History of the Parish
The Parish of Sprotbrough and Cusworth lies three miles to the north west of Doncaster town centre and is split by the A1 motorway. It is approximately 11km2 and comprises of the urban areas of Sprotbough, Cusworth and a small section of Scawsby. As of 2011 the resident population was 12,134. The Parish comprises of several local and national businesses and includes Cusworth Hall, Museum and Park and Sprotbrough Flash Site of Special Scientific Interest (SSSI). The stretch of River Don west of Doncaster from the A1(M) motorway in the east to Conisbrough Viaduct in the west is also known as the Don Gorge and is managed by the Don Gorge Community Group.
The village of Sprotbrough and Cusworth are both within Conservation Areas including the Grade I listed Cusworth Hall in Cusworth and Grade I listed St Mary's Church in Sprotbrough.
From barge to cabin cruiser
The River Don forms part of the famous South Yorkshire Navigation Canal, which over the past century has been an important transport artery for industrial South Yorkshire. For many years, huge barges hauled coal from local collieries to customers from East Yorkshire to Sheffield. In recent years the waters have become popular with a rising tide of leisure users who travel along the UK canal network in pleasure craft, often stopping off for a day or two in Sprotbrough.
Sprotbrough's history can be traced back nearly 1000 years, with the settlement being mentioned in the Domesday Book of 1086. To mark this fact, in 1996 Sprotbrough and Cusworth Parish Council purchased a commemorative copy of the Domesday Book, which is now housed at Sprotbrough Library.
What's in a name
It is believed that the name Sprotbrough originates from a mix of English and Scandinavian names, with Sprottea being a shoot and Brough being Scandinavian for a defensible place.
The early Parish contained six settlements:
And Newton, first mentioned in 1379 when it was called New Farmstead.
Those early hamlets would have been ringed by vast areas of agricultural land and many of the open fields we still have today have names that can be traced back to early maps of the area.
From a home to a museum
Cusworth Hall, was built between 1741 and 1744 for the Wrightson family by George Platt of Rotherham, with the wings on each side being added between 1751 and 1753. The Hall is now an industrial museum and its grounds a country park. A multi-million-pound grant from the National Lottery has funded an extensive refurbishment programme to the building and grounds. There are outstanding south-facing views from the back of the Hall, where it is possible to see the Trent Valley power stations more than 40 miles away.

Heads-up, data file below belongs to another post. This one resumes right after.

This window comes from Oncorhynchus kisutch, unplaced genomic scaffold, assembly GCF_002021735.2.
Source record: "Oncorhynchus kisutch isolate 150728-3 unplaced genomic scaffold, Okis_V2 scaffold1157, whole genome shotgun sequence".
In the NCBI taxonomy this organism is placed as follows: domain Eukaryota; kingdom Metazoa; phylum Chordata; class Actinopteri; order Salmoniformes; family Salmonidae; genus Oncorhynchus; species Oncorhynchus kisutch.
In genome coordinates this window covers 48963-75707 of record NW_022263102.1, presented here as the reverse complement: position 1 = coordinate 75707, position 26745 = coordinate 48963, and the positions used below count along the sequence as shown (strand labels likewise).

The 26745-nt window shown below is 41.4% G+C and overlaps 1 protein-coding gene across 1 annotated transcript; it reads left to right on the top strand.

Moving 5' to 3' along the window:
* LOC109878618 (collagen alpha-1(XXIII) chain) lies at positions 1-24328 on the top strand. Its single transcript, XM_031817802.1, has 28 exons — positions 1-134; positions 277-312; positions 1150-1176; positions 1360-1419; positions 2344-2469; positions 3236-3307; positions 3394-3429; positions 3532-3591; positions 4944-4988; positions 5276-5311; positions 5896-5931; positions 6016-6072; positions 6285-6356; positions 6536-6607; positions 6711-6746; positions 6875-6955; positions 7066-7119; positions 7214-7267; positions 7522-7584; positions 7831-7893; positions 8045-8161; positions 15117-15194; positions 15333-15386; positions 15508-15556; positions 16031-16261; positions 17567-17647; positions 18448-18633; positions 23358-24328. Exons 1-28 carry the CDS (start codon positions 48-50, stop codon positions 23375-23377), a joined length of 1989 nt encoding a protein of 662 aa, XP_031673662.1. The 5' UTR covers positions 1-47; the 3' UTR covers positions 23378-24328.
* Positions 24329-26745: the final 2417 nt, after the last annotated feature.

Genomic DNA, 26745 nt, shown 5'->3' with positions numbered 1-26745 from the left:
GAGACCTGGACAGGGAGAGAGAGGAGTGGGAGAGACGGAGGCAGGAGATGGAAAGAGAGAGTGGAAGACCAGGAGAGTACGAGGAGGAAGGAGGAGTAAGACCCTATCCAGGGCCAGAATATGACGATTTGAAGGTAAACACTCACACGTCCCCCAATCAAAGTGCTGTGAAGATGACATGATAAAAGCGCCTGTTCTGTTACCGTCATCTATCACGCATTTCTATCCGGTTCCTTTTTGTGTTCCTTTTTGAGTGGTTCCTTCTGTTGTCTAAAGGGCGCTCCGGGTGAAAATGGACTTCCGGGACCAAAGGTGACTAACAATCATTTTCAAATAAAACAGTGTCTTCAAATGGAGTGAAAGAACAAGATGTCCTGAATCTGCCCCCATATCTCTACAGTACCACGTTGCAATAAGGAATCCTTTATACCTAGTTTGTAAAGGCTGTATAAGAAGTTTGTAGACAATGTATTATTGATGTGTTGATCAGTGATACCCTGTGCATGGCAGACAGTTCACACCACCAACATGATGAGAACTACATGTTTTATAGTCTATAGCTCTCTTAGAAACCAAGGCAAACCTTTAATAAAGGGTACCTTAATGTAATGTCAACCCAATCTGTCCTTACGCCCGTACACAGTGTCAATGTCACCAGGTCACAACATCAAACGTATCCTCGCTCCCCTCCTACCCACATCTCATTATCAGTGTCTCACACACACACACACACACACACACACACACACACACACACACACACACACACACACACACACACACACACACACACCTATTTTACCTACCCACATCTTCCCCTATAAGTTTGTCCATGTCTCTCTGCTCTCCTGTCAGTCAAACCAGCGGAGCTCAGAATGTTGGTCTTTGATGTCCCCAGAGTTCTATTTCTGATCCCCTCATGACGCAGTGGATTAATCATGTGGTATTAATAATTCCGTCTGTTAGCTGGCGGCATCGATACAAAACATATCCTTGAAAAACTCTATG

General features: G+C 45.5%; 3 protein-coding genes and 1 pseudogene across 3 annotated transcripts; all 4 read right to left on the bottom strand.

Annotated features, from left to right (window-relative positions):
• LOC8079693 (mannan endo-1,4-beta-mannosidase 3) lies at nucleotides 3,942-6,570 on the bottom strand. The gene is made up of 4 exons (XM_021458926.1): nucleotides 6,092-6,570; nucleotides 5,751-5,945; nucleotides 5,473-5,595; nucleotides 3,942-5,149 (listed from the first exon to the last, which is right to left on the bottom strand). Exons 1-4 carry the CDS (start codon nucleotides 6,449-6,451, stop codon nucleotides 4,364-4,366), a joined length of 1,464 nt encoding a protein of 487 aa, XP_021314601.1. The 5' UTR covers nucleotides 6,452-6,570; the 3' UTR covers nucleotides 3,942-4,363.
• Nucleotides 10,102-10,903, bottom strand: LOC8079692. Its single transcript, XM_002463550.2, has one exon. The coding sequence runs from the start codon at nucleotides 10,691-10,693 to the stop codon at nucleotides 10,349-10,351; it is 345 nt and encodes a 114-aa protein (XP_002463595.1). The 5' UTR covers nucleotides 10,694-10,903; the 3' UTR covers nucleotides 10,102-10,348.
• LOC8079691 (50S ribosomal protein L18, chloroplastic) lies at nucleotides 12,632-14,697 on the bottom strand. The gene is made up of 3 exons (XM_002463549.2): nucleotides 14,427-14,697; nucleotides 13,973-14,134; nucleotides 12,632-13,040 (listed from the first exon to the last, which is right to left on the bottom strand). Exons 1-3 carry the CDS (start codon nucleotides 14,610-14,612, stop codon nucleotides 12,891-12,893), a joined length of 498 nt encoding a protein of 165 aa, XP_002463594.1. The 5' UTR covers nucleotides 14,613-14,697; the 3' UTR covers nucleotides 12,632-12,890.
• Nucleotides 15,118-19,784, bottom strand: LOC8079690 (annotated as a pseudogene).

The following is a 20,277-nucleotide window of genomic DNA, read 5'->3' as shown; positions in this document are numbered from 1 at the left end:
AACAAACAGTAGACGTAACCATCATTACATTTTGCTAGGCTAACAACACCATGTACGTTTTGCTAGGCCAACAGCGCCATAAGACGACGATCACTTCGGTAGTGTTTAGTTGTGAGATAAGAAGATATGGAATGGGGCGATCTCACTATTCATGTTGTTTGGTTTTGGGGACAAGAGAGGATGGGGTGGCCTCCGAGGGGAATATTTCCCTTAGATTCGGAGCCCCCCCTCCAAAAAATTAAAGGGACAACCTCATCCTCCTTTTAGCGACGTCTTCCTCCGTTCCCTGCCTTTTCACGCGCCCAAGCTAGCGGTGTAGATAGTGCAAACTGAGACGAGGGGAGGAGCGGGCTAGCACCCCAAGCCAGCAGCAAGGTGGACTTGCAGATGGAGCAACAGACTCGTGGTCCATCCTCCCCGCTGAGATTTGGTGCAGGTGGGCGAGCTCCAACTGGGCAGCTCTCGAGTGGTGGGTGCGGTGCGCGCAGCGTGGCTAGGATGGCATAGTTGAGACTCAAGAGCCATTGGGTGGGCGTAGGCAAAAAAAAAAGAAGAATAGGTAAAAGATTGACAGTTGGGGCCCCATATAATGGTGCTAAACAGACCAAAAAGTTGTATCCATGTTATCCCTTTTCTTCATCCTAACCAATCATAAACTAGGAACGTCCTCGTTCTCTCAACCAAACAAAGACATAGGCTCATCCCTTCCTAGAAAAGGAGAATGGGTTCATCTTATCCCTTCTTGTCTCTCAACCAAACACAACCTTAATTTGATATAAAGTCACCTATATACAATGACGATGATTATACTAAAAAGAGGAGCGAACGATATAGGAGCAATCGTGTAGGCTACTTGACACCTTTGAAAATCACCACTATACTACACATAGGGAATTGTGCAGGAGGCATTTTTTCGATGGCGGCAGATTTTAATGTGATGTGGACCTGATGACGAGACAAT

On the local beat
The first recorded reference to a local parish council was in 1894 and two years prior to this a list of parish officers was listed, featuring Rector's Warden, People's Warden, Overseer, Guardian and Way Warden.
It is interesting to note that responsibility for maintaining law and order at that time was vested with the residents of the parish. By the 1900s a headquarters for the local police had been opened at Conisbrough and in 1907 a police officer was stationed at nearby Cadeby. The beat included Cusworth, Melton and Newton Lane all on foot patrol. Three years later the service became more efficient when the constable was provided with a bicycle. In 1927 the first village bobby came to live in Sprotbrough.
The Fitzwilliam's owned much of the local land until the early 15th century when the Copley family emerged as major landowners. Their legacy and links with Sprotbrough village continue through the local primary school Copley Junior which was named after them. Long-gone Sprotbrough Hall was built in 1670 for the Copley's.
Garden party at Sprotbrough Hall
Copy of a Kips engraving made around 1700
Entrance to Sprotbrough Hall off what is now Park Drive
Aerial photo of Sprotbrough
Famous fighter ace's former home
The Rectory on Boat Lane is claimed to be the oldest property in Sprotbrough, having being extensively restored in the 1840s. The childhood home of WW2 fighter ace Sir Douglas Bader, whose step-father was Rector of St Mary's Church for some years, a hole in one of the windows of the house is thought to have been caused by Sir Douglas firing an air rifle at his step-father.
The Old Rectory
The Old Rectory
Popular Watering Hole
The Boat Inn, once called the Copley Arms, was rebuilt in the 1840s and extensively refurbished at the end of the last century. Offering a wide range of meals and drinks it continues to be a popular stopping off point for pedestrians, cyclists, motorists and boaters alike because of its close proximity to road and water routes and the Trans-Pennine Trail.
The Boat Inn